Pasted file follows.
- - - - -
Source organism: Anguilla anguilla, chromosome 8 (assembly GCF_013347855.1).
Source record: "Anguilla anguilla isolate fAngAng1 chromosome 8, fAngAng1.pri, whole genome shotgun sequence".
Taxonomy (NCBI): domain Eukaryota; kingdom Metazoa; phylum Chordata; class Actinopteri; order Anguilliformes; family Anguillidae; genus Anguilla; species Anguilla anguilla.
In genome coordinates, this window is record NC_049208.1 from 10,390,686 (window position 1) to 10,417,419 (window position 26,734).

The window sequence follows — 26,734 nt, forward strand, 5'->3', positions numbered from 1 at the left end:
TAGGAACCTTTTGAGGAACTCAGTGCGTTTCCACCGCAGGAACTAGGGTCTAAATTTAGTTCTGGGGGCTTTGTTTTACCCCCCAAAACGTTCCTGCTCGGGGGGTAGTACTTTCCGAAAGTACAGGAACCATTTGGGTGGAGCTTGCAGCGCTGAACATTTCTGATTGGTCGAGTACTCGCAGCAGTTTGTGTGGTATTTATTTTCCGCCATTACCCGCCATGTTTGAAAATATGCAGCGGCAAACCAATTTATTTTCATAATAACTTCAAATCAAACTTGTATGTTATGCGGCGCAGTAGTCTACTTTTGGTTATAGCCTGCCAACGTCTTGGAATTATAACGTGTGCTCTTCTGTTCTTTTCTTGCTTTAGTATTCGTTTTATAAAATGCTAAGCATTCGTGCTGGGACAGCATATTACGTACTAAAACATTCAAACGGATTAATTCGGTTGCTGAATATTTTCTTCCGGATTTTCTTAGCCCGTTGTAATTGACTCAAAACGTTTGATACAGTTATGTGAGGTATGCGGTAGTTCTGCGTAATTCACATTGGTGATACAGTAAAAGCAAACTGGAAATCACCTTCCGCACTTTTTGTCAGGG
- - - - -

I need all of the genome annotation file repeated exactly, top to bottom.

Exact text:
Source organism: Anguilla anguilla, chromosome 8 (assembly GCF_013347855.1).
Source record: "Anguilla anguilla isolate fAngAng1 chromosome 8, fAngAng1.pri, whole genome shotgun sequence".
Taxonomy (NCBI): domain Eukaryota; kingdom Metazoa; phylum Chordata; class Actinopteri; order Anguilliformes; family Anguillidae; genus Anguilla; species Anguilla anguilla.
In genome coordinates, this window is record NC_049208.1 from 10,390,686 (window position 1) to 10,417,419 (window position 26,734).

The window sequence follows — 26,734 nt, forward strand, 5'->3', positions numbered from 1 at the left end:
TAGGAACCTTTTGAGGAACTCAGTGCGTTTCCACCGCAGGAACTAGGGTCTAAATTTAGTTCTGGGGGCTTTGTTTTACCCCCCAAAACGTTCCTGCTCGGGGGGTAGTACTTTCCGAAAGTACAGGAACCATTTGGGTGGAGCTTGCAGCGCTGAACATTTCTGATTGGTCGAGTACTCGCAGCAGTTTGTGTGGTATTTATTTTCCGCCATTACCCGCCATGTTTGAAAATATGCAGCGGCAAACCAATTTATTTTCATAATAACTTCAAATCAAACTTGTATGTTATGCGGCGCAGTAGTCTACTTTTGGTTATAGCCTGCCAACGTCTTGGAATTATAACGTGTGCTCTTCTGTTCTTTTCTTGCTTTAGTATTCGTTTTATAAAATGCTAAGCATTCGTGCTGGGACAGCATATTACGTACTAAAACATTCAAACGGATTAATTCGGTTGCTGAATATTTTCTTCCGGATTTTCTTAGCCCGTTGTAATTGACTCAAAACGTTTGATACAGTTATGTGAGGTATGCGGTAGTTCTGCGTAATTCACATTGGTGATACAGTAAAAGCAAACTGGAAATCACCTTCCGCACTTTTTGTCAGGG